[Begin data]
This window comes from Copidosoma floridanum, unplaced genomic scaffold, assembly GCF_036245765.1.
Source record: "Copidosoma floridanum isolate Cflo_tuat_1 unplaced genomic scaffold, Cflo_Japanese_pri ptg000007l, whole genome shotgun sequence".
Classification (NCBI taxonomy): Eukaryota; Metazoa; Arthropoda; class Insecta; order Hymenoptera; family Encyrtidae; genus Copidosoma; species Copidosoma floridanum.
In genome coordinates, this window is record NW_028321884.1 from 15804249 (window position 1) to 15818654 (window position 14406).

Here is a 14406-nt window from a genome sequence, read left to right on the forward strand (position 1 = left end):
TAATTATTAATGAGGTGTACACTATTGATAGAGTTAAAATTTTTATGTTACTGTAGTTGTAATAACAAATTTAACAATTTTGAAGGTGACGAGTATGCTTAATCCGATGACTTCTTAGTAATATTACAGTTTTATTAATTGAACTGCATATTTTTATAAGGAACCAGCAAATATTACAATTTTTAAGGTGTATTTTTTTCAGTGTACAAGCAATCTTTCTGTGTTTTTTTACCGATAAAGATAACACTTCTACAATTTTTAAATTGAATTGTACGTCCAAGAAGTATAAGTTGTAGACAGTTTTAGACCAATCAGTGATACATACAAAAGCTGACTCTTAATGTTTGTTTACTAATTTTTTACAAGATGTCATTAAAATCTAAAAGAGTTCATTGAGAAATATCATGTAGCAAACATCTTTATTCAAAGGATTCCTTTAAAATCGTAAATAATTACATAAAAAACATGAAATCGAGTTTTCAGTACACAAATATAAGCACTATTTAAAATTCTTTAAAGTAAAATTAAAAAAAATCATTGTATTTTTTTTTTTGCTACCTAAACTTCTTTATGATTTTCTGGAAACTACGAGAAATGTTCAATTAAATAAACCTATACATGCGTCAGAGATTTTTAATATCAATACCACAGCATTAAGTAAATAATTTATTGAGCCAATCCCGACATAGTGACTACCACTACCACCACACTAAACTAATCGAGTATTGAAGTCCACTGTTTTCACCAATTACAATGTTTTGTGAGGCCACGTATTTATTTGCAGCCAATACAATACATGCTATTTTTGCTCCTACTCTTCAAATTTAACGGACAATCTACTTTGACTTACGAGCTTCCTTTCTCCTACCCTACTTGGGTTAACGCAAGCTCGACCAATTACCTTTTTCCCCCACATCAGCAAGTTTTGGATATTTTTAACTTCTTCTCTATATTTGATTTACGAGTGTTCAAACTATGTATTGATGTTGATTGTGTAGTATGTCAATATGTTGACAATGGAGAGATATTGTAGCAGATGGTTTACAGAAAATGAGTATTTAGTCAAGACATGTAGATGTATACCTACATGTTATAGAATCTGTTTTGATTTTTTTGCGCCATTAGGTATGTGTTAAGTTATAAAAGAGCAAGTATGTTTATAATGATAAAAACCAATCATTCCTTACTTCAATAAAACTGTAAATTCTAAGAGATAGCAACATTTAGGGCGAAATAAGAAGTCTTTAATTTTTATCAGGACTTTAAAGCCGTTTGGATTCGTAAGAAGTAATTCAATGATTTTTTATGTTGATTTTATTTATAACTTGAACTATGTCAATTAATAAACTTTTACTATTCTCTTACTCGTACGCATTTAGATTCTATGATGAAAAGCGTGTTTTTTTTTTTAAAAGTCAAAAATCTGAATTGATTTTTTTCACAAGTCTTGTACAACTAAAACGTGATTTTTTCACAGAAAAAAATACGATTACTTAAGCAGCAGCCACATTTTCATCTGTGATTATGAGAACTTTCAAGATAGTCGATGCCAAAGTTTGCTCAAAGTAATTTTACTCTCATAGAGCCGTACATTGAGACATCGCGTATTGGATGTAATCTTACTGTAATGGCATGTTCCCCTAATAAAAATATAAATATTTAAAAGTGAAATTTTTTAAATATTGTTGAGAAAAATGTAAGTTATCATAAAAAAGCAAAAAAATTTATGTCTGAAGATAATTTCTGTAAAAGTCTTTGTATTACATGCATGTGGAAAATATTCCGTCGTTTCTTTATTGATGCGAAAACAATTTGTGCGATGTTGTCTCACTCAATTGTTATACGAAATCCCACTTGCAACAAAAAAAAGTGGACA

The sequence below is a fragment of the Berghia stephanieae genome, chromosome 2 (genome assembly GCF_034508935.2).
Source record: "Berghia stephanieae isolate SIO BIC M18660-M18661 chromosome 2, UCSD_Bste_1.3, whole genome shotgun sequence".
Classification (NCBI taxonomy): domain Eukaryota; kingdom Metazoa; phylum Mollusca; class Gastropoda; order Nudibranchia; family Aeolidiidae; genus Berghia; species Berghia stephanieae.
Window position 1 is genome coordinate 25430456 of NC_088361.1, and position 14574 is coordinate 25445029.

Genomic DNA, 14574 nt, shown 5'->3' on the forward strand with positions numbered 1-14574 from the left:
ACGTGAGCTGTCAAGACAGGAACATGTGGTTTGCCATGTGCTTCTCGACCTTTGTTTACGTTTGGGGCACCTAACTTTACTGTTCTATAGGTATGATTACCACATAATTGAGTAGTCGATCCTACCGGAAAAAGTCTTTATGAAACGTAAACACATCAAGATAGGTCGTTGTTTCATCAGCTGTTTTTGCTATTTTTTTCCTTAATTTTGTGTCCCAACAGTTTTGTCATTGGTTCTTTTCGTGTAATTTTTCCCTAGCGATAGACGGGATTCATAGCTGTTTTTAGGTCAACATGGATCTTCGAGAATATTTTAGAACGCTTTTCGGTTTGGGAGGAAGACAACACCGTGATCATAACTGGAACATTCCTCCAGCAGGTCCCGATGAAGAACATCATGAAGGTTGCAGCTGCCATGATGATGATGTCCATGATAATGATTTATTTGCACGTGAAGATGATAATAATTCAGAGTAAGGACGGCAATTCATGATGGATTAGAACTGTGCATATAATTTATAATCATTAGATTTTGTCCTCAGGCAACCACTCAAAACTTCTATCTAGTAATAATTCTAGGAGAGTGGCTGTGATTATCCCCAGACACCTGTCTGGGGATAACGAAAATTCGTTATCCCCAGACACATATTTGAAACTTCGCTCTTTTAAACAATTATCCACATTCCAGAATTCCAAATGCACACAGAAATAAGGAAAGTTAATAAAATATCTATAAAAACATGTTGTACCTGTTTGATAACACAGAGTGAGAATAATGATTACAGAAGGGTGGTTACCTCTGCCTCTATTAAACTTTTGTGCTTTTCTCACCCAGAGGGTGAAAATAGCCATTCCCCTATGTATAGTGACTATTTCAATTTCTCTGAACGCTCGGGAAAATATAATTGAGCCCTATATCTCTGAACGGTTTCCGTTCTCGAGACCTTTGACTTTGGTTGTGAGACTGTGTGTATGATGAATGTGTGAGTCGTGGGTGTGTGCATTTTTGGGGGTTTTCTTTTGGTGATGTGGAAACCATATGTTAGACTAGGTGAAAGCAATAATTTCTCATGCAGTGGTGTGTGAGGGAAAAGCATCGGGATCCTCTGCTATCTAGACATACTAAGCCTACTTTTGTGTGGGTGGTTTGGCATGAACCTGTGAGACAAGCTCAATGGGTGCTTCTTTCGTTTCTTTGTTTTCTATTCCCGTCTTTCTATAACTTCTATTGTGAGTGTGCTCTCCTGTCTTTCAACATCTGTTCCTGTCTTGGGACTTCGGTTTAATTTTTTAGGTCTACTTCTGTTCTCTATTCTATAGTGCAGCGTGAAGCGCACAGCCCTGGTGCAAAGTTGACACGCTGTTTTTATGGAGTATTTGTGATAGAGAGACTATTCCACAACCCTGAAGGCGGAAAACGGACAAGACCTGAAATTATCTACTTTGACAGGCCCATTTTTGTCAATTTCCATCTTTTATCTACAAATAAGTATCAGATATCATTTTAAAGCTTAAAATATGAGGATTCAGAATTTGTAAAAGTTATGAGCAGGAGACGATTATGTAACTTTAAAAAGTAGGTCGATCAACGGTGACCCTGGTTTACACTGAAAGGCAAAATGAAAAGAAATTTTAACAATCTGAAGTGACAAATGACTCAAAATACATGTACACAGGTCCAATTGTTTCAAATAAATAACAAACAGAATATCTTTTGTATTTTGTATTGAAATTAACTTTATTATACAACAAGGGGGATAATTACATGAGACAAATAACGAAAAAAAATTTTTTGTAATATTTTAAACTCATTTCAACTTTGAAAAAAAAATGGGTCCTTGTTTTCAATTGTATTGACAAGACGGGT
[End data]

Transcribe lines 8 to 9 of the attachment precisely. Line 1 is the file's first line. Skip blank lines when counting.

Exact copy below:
Source record: "Berghia stephanieae isolate SIO BIC M18660-M18661 chromosome 2, UCSD_Bste_1.3, whole genome shotgun sequence".
Classification (NCBI taxonomy): domain Eukaryota; kingdom Metazoa; phylum Mollusca; class Gastropoda; order Nudibranchia; family Aeolidiidae; genus Berghia; species Berghia stephanieae.